The Commission has reviewed its procedural rules for the HLW repository licensing proceeding, including the LSN requirements, to assess whether they appropriately reflect the evolution of the relevant technology, law, and policy since the rules were originally promulgated in 1987, being mindful of a recent report by the House Committee on Appropriations (Committee), issued July 2003, expressing concern on the extent of documentation that DOE may be required to provide as part of the LSN. The Committee encouraged the Commission to review its regulatory requirements regarding the LSN to ensure that they do not require the duplication of information otherwise easily obtainable, focus on information that is truly relevant to the substantive decisions that will have to be made, and establish a time frame in accord with the traditional conduct of an adjudicatory proceeding. Based on our review, the Commission has determined that the LSN rule could be further revised to address the Committee's concerns, while still maintaining the overall purpose and functionality of the LSN.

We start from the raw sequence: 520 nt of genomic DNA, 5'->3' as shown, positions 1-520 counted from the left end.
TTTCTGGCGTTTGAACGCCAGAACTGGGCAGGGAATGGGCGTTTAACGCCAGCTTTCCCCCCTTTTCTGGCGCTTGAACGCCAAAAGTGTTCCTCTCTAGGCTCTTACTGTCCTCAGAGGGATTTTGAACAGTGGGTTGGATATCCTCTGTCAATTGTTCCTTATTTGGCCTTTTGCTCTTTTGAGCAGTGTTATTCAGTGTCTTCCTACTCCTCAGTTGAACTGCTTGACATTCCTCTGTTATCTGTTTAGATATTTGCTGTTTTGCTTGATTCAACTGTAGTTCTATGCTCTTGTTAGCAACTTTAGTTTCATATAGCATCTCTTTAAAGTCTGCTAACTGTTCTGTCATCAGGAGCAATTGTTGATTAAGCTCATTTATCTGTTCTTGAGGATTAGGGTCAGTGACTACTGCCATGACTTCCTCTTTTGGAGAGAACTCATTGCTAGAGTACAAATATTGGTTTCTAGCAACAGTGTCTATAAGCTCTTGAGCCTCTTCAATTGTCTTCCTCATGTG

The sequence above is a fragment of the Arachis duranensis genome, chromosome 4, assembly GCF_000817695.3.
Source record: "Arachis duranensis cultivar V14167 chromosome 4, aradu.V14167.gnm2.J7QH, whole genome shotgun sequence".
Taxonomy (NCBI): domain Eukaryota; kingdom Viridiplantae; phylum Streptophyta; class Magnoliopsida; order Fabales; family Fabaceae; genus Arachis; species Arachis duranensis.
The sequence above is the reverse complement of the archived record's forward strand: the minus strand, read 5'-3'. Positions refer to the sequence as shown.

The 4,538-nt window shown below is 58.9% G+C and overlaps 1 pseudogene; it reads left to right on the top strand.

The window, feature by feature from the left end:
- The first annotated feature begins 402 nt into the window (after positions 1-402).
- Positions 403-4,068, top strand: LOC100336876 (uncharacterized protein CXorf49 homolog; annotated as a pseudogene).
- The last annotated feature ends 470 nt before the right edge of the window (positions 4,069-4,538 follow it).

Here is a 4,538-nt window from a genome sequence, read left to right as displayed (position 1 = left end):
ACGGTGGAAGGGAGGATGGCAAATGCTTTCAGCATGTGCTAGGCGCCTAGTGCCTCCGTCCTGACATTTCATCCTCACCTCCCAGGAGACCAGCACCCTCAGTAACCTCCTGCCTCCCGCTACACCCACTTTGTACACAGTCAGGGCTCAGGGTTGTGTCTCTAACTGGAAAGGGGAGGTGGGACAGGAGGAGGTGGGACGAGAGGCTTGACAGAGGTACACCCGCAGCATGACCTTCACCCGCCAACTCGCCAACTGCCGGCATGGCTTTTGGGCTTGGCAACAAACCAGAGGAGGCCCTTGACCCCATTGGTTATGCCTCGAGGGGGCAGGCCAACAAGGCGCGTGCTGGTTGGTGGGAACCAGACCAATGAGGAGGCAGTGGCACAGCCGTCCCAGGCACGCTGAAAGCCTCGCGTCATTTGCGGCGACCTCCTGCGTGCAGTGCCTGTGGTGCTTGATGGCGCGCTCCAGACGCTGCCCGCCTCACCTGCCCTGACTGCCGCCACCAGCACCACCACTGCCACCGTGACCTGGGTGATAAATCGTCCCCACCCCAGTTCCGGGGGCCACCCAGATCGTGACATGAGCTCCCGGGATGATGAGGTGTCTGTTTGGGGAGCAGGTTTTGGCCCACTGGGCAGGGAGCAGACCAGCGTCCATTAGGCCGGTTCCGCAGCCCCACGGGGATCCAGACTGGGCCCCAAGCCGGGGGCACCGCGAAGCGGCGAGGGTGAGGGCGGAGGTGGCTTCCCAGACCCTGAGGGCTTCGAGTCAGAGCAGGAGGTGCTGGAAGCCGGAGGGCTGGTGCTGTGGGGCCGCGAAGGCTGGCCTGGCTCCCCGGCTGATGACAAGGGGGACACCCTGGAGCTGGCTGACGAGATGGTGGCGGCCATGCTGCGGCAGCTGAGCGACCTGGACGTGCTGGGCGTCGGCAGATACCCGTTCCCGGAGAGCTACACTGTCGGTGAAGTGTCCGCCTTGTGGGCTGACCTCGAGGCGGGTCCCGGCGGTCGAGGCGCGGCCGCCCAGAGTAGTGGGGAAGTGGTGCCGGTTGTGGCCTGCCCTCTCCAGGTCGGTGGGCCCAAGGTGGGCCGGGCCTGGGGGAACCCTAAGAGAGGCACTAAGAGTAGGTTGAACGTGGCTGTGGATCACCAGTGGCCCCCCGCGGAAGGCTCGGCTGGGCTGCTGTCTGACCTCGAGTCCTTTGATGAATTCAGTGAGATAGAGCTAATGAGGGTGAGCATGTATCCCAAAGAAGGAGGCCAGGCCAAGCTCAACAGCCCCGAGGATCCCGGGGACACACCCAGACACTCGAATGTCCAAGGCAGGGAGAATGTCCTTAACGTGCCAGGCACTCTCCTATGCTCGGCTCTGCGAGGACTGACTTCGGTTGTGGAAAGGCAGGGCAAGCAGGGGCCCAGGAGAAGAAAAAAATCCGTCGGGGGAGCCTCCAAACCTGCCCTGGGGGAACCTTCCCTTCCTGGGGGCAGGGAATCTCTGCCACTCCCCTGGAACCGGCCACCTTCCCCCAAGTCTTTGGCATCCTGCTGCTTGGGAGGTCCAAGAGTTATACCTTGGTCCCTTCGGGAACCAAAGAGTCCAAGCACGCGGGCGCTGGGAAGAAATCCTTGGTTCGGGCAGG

The Commission is revising section 2.1005 of the rule to specify an additional category of documents, “congressional correspondence,” that may be excluded from the LSN. Section 2.1005 of the Commission's regulations establishes several categories of documents that do not have to be entered into the LSN, either under the documentary material requirements of section 2.1003, or under the derivative discovery provisions of section 2.1019. These include materials that are either widely available or do not have any significant relevance to the issues that might be litigated in the HLW licensing proceeding. The Commission is adding “correspondence between a party, potential party, or interested governmental participant and the Congress of the United States' to these exclusions. This reflects the Commission's current judgment that this type of material will not have a significant bearing on repository licensing issues. Much of this material either relates to budgetary issues and schedules or is merely a summary of an entity's primary document. It would normally not be the source of material that a party would rely on for its case in the hearing or as a source of material that would be contrary to such reliance information. However, the correspondence generated by Federal entities will still be available as part of the normal Federal recordkeeping requirements. If a particular item of Congressional correspondence does become relevant to a contention admitted in the HLW proceeding, it can be made available at that time. The Commission does not anticipate that any disputes over this clearly and narrowly defined exclusion would be brought before the PAPO.